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Posted September 26, 2011 by in beer

What is a good beer to start with when trying out craft beers? (updated)

“What is a good beer to start with when trying out craft beers?” This is a question that I Have been asked often over the years. The answer however is not that simple; there are varying tastes from person to person. After thinking about this for a few weeks I have come up with a short list of 10 11 that I believe are nice full rounded beers that are not too OUT THERE in taste to drive off a person new to craft beer. I’m not going to get technical in this and talk about notes of this and that, ABV or IBU’s. I always suggest finding a local retailer who has the option to build a 6 pack, this way you can have a better chance of getting one you like without losing out on too much money.

1. Samuel Adams – Boston Lager
Some may disagree with this but I know it’s one that got me into craft beer. It’s well balanced and represents its style perfectly with a slight hoppy bonus to start you on your road to hopville.

2. Pyramid – Audacious Apricot Ale
This for me is a fantastic apricot beer to say the least. It represents a nice fruit beer that gives some sweetness without over doing it and just coming out tasting over the top.

3. Sierra Nevada – Tumbler
This beer is what I consider the best example of an American Brown Ale. It also embodies the season of autumn to a T. It’s smooth and slightly hopped, which I believe they held back on since normally they are a fan of the hops.

4. Guinness – Guinness Draft
Now many will argue with me on this but I believe it’s a good well rounded stout. It’s the beer that started it all for me personally. Sadly now I have moved on to BIG BOY STOUTs as a friend of mine would say. It’s very creamy with not too much bite and the roasted dark malts are subtle.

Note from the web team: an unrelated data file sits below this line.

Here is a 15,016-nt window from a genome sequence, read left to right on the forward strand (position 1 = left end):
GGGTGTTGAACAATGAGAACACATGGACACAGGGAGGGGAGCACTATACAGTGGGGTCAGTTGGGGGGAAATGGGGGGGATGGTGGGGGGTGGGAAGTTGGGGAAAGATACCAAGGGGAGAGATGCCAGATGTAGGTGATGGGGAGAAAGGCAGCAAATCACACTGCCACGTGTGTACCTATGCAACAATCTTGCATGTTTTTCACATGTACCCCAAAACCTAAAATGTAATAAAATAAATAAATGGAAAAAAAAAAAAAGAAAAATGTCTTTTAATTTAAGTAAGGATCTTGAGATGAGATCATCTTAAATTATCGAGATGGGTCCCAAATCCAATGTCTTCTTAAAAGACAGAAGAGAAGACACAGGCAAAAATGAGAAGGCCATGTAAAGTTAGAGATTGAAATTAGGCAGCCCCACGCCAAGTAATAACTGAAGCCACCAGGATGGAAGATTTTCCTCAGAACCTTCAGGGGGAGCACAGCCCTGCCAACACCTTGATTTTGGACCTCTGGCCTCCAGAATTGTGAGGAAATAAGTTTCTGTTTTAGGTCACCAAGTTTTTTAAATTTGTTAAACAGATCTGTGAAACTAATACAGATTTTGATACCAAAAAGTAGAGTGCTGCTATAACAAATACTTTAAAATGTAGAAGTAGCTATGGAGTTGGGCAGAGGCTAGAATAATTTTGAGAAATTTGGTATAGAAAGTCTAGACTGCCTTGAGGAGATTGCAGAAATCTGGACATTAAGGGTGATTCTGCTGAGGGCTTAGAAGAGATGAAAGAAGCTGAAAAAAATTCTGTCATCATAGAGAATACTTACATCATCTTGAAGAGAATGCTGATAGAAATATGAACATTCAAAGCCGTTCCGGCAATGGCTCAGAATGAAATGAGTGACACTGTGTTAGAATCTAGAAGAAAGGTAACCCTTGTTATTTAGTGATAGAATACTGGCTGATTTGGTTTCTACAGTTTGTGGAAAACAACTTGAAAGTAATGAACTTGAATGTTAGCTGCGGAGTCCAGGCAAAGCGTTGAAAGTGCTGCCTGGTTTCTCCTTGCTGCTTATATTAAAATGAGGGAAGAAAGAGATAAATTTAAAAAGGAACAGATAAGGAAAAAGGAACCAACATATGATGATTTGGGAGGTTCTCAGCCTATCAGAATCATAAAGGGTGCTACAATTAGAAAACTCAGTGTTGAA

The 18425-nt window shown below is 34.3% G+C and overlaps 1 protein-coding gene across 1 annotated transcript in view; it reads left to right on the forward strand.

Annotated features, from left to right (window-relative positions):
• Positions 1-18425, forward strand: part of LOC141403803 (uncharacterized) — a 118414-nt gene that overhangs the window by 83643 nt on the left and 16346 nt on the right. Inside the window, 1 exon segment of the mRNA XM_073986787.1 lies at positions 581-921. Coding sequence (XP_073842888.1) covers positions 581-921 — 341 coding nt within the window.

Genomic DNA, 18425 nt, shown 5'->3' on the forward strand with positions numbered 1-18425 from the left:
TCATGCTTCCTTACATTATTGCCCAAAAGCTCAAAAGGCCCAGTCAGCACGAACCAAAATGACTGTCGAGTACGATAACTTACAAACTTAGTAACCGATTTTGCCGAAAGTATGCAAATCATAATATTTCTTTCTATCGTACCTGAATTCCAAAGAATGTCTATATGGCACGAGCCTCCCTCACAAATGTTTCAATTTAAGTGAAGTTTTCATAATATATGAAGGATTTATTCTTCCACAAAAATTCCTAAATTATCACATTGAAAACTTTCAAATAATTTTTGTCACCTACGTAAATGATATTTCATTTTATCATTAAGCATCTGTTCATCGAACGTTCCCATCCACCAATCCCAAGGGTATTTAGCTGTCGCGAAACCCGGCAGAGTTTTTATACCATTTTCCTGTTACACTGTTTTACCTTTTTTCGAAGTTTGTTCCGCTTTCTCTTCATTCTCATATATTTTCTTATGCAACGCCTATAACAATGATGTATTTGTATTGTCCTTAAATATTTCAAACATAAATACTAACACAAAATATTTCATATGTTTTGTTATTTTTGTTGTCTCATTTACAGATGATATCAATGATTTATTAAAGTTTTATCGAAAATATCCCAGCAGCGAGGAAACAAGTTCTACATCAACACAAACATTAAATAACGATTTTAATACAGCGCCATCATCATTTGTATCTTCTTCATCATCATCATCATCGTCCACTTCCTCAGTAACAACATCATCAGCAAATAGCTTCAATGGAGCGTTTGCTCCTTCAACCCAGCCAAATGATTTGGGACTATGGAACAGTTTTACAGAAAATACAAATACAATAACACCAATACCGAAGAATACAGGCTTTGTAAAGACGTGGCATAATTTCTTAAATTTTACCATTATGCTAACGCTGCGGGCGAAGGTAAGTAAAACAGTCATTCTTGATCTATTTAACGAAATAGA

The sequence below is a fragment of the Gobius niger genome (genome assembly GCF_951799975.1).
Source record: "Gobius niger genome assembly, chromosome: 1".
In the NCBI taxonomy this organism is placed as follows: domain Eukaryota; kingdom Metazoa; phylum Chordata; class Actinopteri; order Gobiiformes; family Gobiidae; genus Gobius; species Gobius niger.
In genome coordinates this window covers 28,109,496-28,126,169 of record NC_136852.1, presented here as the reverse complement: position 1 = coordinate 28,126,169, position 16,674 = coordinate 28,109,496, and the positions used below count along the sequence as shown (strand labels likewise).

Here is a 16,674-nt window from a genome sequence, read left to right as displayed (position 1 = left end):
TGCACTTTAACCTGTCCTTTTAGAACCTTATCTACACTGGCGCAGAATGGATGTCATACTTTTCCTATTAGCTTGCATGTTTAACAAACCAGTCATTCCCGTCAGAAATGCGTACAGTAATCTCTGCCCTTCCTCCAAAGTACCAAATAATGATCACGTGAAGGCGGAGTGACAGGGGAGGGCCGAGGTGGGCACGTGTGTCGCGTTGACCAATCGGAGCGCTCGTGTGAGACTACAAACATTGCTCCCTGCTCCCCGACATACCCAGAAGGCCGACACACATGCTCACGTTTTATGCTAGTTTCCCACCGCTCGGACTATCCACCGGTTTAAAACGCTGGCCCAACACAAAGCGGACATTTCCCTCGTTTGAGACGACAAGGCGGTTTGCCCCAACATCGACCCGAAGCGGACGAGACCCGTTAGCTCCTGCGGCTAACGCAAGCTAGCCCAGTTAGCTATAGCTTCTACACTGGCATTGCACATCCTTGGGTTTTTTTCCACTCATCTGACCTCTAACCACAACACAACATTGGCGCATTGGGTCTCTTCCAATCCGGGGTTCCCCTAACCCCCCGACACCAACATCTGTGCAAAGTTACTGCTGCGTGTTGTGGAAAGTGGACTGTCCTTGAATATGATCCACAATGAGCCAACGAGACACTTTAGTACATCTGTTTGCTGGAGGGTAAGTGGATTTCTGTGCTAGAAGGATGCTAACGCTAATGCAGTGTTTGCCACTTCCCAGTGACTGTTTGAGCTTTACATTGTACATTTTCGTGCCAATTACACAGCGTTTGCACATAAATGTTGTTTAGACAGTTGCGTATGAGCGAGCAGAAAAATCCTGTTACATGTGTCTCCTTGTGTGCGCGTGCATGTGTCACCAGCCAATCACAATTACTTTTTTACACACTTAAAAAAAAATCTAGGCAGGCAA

5. Samuel Adams – Latitude 48 IPA
Again this is a matter of opinion but I believe this is a mild and well rounded enough IPA that would be a good starter for anyone looking to try an IPA. IPAs are a breed all their own and one must be careful to grab just any old one off of the shelf.

6. Bells – Two Hearted Ale
This is more for someone who has had several of the beers earlier in this list and wants to move onto something with a little more “Bite”. This is an American Style IPA but I must say is an any day go-to beer for me. Smooth with a citrus and floral taste that I believe anyone can appreciate.

7. Dogfish Head – India Brown Ale
This is a fusion of a Scotch Ale, American Brown Ale and India Pale Ale with excellent results. This has a sweet caramel flavor with a bite at the end. Its bitterness is mid level so it may be one to work up to.

8. 21st Amendment – Hell or High Watermelon
I am not a big fan of wheat beers normally but this one I enjoy. I suggested it to a friend recently who seemed to enjoy it, though slightly disappointed by the lack of watermelon flavor. It is subtle on the watermelon but for me that was a good thing being that it was not too sweet.

9. Sierra Nevada – Porter
Now porters I believe are a big step up from a stout, I remember I was not a fan at first. They are less bitter normally but have a very heavy roasted malty flavor. A black coffee drinker would do well to give it a try.

10. Great Lakes – Christmas Ale
I could not resist to throw this into the list. This is a perfect example of a Christmas/ Holiday themed beer. The spices and flavors that come out are truly what drinking a craft beer is about. I could drink it all year round but that would spoil the excitement of getting each year.

11. Three Floyds – Robert the Bruce
Ok, I have to add this one to the list because I believe it’s such a solid Scottish with a high/easy drinkability. For the first time in I believe 10 years Three Floyds has returned to Ohio. This being my first beer by them I was highly impressed with the fact it’s such a solid well rounded beer and so easy to drink. This being said I believe it would be a very good starter beer in the Scottish Ale range or in general.

Cheers! Ry